Recently my thoughts turned to my father-in-law. Robert Ashby died over 25 years ago from the ravages of prostate cancer.

His dying was complicated when he was overdosed with a drug that rendered him deaf. As a physician I am still bothered that due to a medical error he was unable to hear his family say good-bye. While repeating again my disappointment in the heath-care system to "first, do no harm," my wife, her father's daughter, said, "I think that dad has gotten over it."

The book, "Unbroken," by Lauren Hillenbrand (Random House, $27), is the story of an Italian-American who got over more than a dosing mistake.

Louis Zamperini was the bombardier of the B-24 Green Hornet, which crashed in the South Pacific in May 1943. He and the pilot, Allen Phillips survived 46 days in an open raft with no stored food or water. A third survivor of the crash died at sea. They captured rainwater as best they could. They caught fish, killed and ate birds that landed on the raft. They survived a strafing by a Japanese bomber that put holes in the raft without hitting a soul. They endured shark attacks, equatorial blinding, burning sun, salt water blisters and sores, dehydration and starvation, lastly a typhoon, only to drift 3,000 miles west to Japanese occupied islands.

Taken prisoners, they were not congratulated for their record of endurance in an open raft. Instead they were imprisoned and like many other American and Allied personnel were subjected to the harshest of conditions. Brutally inhumane and sadistic torture was the norm.

There was one particularly barbaric guard, Mutsuhiro Watanabe, codename, the Bird. Zamperini became his No. 1 prisoner. Belt buckles to the face, sticks, baseball bats, blows of every kind and subhuman degradation slowly but effectively wrecked the body and mind of the prisoner.

Saved by the B-29 and two atomic bombs, the war finally, mercifully ended the endless abuse. After more than two years in enslaved captivity, the former POW had to wage another fight against his new enemy, post-traumatic stress disorder and its ally alcohol. Every night the demons, and especially the horrifying face of the Bird, came after him with all his weapons of pain, filth, terror and humiliation.

Reaching bottom, Louie was dragged against his will to the revival tent of a young preacher, Billy Graham. Before the service was over he stormed out only angrier. Somehow he was pulled again to the words of the evangelist and the scriptures. There was a miracle. He was transformed. He was able to let it all go: the sores, the smells, the sights, the shouts and worse the sickening of the soul.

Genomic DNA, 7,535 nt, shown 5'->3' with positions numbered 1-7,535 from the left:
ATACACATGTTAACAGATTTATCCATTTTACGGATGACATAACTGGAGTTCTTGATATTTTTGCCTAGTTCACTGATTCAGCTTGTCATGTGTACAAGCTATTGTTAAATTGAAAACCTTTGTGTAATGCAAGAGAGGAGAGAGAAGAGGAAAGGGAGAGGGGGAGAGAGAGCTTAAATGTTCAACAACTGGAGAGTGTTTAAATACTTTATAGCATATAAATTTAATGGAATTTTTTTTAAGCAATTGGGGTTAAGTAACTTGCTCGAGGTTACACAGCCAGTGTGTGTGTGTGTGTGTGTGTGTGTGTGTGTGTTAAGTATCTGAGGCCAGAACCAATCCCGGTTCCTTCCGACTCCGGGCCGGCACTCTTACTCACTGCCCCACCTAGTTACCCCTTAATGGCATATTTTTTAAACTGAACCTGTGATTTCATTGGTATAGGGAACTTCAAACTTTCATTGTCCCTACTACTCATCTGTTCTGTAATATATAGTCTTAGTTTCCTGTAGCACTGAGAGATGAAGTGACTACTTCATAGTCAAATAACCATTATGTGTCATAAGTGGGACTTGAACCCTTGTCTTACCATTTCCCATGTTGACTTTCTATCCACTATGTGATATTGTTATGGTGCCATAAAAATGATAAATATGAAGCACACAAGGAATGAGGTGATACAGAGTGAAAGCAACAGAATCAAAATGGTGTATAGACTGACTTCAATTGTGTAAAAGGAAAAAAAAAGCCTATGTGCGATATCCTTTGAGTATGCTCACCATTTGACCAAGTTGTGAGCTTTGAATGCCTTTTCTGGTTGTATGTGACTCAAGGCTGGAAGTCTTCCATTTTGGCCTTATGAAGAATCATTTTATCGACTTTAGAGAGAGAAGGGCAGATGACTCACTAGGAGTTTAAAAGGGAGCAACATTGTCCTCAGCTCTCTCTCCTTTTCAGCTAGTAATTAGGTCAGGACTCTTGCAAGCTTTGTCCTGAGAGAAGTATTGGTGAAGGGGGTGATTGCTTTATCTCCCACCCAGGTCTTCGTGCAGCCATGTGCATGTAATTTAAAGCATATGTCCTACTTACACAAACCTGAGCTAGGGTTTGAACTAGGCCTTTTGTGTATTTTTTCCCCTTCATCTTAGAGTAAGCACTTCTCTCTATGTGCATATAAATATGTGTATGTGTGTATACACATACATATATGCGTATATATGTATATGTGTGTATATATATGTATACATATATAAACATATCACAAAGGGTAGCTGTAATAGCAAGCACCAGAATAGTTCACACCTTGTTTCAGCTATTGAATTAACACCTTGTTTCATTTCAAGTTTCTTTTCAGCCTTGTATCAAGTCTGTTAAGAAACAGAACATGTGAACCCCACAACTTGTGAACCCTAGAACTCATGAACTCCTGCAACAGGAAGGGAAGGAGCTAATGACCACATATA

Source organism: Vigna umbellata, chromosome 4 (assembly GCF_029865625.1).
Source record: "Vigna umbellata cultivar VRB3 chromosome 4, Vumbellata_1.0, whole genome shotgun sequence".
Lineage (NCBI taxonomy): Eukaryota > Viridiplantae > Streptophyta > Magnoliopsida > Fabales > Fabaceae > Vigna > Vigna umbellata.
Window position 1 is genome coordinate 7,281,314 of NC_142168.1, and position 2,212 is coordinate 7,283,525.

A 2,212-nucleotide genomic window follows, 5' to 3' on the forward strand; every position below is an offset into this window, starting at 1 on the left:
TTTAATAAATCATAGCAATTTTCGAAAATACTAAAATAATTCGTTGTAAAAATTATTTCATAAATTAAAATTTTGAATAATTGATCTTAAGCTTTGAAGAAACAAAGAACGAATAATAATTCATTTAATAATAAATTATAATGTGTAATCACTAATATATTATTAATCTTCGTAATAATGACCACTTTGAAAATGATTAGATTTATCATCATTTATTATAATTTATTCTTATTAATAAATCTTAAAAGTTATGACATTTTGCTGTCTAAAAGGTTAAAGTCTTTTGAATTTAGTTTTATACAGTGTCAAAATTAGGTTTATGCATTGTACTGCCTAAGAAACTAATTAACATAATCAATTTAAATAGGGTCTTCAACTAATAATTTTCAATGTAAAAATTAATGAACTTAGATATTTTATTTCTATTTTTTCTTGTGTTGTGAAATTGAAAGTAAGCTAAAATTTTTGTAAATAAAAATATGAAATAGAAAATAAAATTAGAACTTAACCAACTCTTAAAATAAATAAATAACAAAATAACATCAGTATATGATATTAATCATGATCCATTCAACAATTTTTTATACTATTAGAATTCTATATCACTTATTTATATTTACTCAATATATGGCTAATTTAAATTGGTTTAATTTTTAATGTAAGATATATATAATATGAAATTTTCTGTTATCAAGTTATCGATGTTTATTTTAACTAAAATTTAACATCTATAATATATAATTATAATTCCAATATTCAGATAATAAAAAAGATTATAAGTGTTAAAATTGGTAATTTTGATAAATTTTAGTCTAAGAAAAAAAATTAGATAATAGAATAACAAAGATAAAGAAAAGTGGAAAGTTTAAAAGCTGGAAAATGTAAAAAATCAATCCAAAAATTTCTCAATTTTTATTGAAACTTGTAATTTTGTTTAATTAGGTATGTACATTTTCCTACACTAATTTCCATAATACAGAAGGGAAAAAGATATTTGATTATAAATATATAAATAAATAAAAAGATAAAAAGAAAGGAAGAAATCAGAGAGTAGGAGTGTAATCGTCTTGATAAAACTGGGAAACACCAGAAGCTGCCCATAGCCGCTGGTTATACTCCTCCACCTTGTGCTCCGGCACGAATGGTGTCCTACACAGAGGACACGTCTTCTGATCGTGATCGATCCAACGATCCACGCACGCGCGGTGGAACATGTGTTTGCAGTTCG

"He felt something that he had never felt for his captor before. With a shiver of amazement, he realized that it was compassion. At that moment, something shifted sweetly inside him. It was forgiveness, beautiful and effortless and complete. For Louie Zamperini, the war was over."

The healing was so complete Zamperini was even desirous to meet with the Bird, whose charges of war crimes were rescinded. Watanabe refused.

Today we're upset over issues of political conflict far less severe than daily torture.

In our anger can we forgive the poor for being a drain on our tax dollars? What about forgiving someone who is trying to feed his family and breaks the law to do it? Is forgiveness possible for someone with a different approach for a difficult societal problem? Can we forgive members of an opposing political party?

Forgiveness in the case of Louie Zamperini was a gift from God. Perhaps for our animosity of the opposite partisan philosophy we should seek divine assistance. Instead we rant and rave about the alternative point of view. If we pray for forgiveness for the corrupted ideas of others, they will do the same for us. Between both acts of forgiveness there could be a miracle, civil dialogue.

Joseph Cramer, M.D., is a fellow of the American Academy of Pediatrics, practicing pediatrician for more than 25 years and an adjunct professor of pediatrics at the University of Utah. He can be reached at